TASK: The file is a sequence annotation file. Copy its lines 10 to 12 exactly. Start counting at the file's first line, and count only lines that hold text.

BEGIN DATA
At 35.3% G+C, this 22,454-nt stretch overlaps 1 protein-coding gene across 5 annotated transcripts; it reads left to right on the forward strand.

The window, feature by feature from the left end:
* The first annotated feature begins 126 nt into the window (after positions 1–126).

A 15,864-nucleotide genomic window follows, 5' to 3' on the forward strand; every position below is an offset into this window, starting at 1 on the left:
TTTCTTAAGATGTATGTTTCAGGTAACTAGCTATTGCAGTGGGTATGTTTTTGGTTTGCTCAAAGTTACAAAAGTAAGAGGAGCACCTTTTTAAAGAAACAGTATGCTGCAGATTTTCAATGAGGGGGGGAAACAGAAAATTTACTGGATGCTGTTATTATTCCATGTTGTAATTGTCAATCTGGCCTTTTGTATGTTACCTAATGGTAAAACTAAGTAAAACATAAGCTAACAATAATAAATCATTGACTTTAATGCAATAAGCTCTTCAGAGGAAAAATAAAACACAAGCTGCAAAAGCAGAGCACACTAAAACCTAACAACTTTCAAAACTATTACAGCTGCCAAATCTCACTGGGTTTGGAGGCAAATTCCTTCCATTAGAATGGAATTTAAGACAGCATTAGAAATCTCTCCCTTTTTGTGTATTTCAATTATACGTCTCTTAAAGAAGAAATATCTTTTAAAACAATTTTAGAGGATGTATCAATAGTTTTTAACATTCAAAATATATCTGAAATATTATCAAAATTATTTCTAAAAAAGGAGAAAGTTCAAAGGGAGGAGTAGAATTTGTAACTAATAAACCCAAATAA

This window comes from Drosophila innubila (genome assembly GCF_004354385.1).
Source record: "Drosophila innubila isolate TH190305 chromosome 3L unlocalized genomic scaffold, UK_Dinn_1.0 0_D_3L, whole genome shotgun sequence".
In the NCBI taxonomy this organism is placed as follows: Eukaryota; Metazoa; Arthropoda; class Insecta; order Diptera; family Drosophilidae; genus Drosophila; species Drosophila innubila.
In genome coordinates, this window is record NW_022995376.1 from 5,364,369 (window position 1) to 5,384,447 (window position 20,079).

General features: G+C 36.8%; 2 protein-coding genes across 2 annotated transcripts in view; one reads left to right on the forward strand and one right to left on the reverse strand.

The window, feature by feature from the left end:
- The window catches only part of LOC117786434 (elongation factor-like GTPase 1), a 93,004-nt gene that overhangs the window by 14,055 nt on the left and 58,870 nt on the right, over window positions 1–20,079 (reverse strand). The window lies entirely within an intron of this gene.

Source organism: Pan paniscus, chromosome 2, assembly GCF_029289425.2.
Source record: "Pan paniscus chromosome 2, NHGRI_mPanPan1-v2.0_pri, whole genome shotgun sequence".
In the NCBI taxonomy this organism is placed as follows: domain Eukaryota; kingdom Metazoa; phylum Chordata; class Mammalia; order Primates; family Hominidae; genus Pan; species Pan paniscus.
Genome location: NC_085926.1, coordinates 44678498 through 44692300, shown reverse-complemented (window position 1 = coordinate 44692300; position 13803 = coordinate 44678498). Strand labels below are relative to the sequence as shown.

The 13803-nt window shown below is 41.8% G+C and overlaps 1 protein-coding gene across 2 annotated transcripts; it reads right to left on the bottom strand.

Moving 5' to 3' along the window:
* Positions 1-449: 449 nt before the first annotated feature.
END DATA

General features: G+C 36.8%; 2 protein-coding genes across 2 annotated transcripts in view; one reads left to right on the forward strand and one right to left on the reverse strand.

The window, feature by feature from the left end:
- The window catches only part of LOC117786434 (elongation factor-like GTPase 1), a 93,004-nt gene that overhangs the window by 14,055 nt on the left and 58,870 nt on the right, over window positions 1–20,079 (reverse strand). The window lies entirely within an intron of this gene.